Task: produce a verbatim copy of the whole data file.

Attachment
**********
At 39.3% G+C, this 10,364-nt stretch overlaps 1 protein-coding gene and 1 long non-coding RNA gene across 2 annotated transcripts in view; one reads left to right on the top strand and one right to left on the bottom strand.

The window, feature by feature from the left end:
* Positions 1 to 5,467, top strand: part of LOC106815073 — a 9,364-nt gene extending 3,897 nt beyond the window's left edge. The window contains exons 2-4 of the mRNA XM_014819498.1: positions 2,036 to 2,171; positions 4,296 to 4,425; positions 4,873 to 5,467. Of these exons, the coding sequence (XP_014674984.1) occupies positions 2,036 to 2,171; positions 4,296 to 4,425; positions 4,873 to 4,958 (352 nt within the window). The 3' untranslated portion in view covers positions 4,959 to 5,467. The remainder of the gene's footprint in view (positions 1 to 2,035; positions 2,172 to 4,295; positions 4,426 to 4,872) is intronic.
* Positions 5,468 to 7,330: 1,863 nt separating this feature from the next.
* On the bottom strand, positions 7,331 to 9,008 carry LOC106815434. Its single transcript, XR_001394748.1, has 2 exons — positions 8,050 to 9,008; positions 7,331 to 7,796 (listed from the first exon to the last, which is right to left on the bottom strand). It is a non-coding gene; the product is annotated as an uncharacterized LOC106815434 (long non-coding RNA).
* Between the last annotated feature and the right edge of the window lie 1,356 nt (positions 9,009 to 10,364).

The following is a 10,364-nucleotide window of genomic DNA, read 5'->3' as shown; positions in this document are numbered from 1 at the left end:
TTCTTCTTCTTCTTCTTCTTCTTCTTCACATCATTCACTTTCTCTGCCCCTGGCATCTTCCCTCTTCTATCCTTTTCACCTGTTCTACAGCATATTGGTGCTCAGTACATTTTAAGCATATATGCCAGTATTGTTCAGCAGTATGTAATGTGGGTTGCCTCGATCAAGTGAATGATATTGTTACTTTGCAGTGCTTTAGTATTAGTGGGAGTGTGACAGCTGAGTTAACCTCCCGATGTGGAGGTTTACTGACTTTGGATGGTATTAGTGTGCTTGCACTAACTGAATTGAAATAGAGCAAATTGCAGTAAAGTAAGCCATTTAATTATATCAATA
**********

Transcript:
At 39.3% G+C, this 10,364-nt stretch overlaps 1 protein-coding gene and 1 long non-coding RNA gene across 2 annotated transcripts in view; one reads left to right on the top strand and one right to left on the bottom strand.

The window, feature by feature from the left end:
* Positions 1 to 5,467, top strand: part of LOC106815073 — a 9,364-nt gene extending 3,897 nt beyond the window's left edge. The window contains exons 2-4 of the mRNA XM_014819498.1: positions 2,036 to 2,171; positions 4,296 to 4,425; positions 4,873 to 5,467. Of these exons, the coding sequence (XP_014674984.1) occupies positions 2,036 to 2,171; positions 4,296 to 4,425; positions 4,873 to 4,958 (352 nt within the window). The 3' untranslated portion in view covers positions 4,959 to 5,467. The remainder of the gene's footprint in view (positions 1 to 2,035; positions 2,172 to 4,295; positions 4,426 to 4,872) is intronic.
* Positions 5,468 to 7,330: 1,863 nt separating this feature from the next.
* On the bottom strand, positions 7,331 to 9,008 carry LOC106815434. Its single transcript, XR_001394748.1, has 2 exons — positions 8,050 to 9,008; positions 7,331 to 7,796 (listed from the first exon to the last, which is right to left on the bottom strand). It is a non-coding gene; the product is annotated as an uncharacterized LOC106815434 (long non-coding RNA).
* Between the last annotated feature and the right edge of the window lie 1,356 nt (positions 9,009 to 10,364).

The following is a 10,364-nucleotide window of genomic DNA, read 5'->3' as shown; positions in this document are numbered from 1 at the left end:
TTCTTCTTCTTCTTCTTCTTCTTCTTCACATCATTCACTTTCTCTGCCCCTGGCATCTTCCCTCTTCTATCCTTTTCACCTGTTCTACAGCATATTGGTGCTCAGTACATTTTAAGCATATATGCCAGTATTGTTCAGCAGTATGTAATGTGGGTTGCCTCGATCAAGTGAATGATATTGTTACTTTGCAGTGCTTTAGTATTAGTGGGAGTGTGACAGCTGAGTTAACCTCCCGATGTGGAGGTTTACTGACTTTGGATGGTATTAGTGTGCTTGCACTAACTGAATTGAAATAGAGCAAATTGCAGTAAAGTAAGCCATTTAATTATATCAATA